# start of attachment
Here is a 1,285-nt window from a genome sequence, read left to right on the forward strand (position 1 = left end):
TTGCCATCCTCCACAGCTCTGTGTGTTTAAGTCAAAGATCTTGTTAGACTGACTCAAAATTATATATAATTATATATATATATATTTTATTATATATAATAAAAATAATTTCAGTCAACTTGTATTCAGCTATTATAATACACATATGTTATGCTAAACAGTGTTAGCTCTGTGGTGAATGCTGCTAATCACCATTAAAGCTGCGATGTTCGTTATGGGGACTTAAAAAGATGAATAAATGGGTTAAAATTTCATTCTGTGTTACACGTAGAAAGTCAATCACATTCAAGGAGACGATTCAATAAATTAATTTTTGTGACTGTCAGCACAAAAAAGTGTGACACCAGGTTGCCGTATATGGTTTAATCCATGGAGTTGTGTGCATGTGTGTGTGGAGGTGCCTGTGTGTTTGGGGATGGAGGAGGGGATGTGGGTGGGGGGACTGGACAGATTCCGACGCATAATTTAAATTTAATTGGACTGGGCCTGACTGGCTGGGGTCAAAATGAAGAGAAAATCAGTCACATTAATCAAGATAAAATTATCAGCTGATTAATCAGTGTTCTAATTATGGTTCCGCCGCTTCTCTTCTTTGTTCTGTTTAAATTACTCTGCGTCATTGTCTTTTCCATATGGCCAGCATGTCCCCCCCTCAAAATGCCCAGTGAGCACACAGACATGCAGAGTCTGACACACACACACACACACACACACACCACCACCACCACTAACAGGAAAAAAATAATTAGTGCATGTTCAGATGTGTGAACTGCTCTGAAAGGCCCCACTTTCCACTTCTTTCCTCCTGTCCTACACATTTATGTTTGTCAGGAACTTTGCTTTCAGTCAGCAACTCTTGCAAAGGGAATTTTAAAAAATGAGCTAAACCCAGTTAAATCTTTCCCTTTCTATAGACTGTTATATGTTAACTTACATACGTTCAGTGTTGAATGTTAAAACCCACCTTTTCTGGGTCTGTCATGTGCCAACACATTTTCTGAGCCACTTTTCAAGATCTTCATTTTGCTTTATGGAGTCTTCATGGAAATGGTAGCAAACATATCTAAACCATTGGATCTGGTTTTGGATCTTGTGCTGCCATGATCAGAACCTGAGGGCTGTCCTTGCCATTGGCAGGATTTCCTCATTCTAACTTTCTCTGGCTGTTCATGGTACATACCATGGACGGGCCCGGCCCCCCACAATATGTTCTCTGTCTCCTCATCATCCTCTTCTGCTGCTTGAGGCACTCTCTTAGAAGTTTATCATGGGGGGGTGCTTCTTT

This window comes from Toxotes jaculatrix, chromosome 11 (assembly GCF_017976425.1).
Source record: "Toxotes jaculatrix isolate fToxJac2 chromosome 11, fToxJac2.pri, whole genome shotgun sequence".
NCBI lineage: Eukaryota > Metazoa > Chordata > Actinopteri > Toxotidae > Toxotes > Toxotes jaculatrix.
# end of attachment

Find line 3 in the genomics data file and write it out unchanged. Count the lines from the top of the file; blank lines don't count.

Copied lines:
This window comes from Toxotes jaculatrix, chromosome 11 (assembly GCF_017976425.1).